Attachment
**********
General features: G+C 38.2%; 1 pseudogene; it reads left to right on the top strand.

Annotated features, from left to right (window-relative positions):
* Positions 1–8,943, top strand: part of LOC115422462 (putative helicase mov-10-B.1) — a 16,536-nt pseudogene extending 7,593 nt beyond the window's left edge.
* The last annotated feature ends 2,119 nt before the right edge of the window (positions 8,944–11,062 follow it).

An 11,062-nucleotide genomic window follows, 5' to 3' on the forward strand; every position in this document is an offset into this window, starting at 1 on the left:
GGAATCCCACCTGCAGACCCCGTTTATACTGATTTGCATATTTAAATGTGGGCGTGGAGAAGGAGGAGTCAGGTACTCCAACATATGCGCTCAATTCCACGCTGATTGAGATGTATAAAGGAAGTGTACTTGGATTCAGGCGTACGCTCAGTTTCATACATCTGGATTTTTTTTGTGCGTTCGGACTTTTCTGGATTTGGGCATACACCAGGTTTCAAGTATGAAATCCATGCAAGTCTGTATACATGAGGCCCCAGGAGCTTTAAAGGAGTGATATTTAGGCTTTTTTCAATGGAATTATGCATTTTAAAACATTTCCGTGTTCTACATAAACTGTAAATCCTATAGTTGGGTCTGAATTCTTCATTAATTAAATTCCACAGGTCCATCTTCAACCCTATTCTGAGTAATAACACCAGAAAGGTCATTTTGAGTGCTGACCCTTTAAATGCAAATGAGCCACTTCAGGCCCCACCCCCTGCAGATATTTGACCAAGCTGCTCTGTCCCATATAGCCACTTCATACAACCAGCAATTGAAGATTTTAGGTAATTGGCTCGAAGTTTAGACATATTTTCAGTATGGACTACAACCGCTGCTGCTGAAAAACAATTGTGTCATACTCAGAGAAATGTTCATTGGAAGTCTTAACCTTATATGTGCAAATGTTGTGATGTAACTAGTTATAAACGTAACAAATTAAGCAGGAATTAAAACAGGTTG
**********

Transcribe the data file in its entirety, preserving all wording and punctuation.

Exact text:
General features: G+C 38.2%; 1 pseudogene; it reads left to right on the top strand.

Annotated features, from left to right (window-relative positions):
* Positions 1–8,943, top strand: part of LOC115422462 (putative helicase mov-10-B.1) — a 16,536-nt pseudogene extending 7,593 nt beyond the window's left edge.
* The last annotated feature ends 2,119 nt before the right edge of the window (positions 8,944–11,062 follow it).

An 11,062-nucleotide genomic window follows, 5' to 3' on the forward strand; every position in this document is an offset into this window, starting at 1 on the left:
GGAATCCCACCTGCAGACCCCGTTTATACTGATTTGCATATTTAAATGTGGGCGTGGAGAAGGAGGAGTCAGGTACTCCAACATATGCGCTCAATTCCACGCTGATTGAGATGTATAAAGGAAGTGTACTTGGATTCAGGCGTACGCTCAGTTTCATACATCTGGATTTTTTTTGTGCGTTCGGACTTTTCTGGATTTGGGCATACACCAGGTTTCAAGTATGAAATCCATGCAAGTCTGTATACATGAGGCCCCAGGAGCTTTAAAGGAGTGATATTTAGGCTTTTTTCAATGGAATTATGCATTTTAAAACATTTCCGTGTTCTACATAAACTGTAAATCCTATAGTTGGGTCTGAATTCTTCATTAATTAAATTCCACAGGTCCATCTTCAACCCTATTCTGAGTAATAACACCAGAAAGGTCATTTTGAGTGCTGACCCTTTAAATGCAAATGAGCCACTTCAGGCCCCACCCCCTGCAGATATTTGACCAAGCTGCTCTGTCCCATATAGCCACTTCATACAACCAGCAATTGAAGATTTTAGGTAATTGGCTCGAAGTTTAGACATATTTTCAGTATGGACTACAACCGCTGCTGCTGAAAAACAATTGTGTCATACTCAGAGAAATGTTCATTGGAAGTCTTAACCTTATATGTGCAAATGTTGTGATGTAACTAGTTATAAACGTAACAAATTAAGCAGGAATTAAAACAGGTTG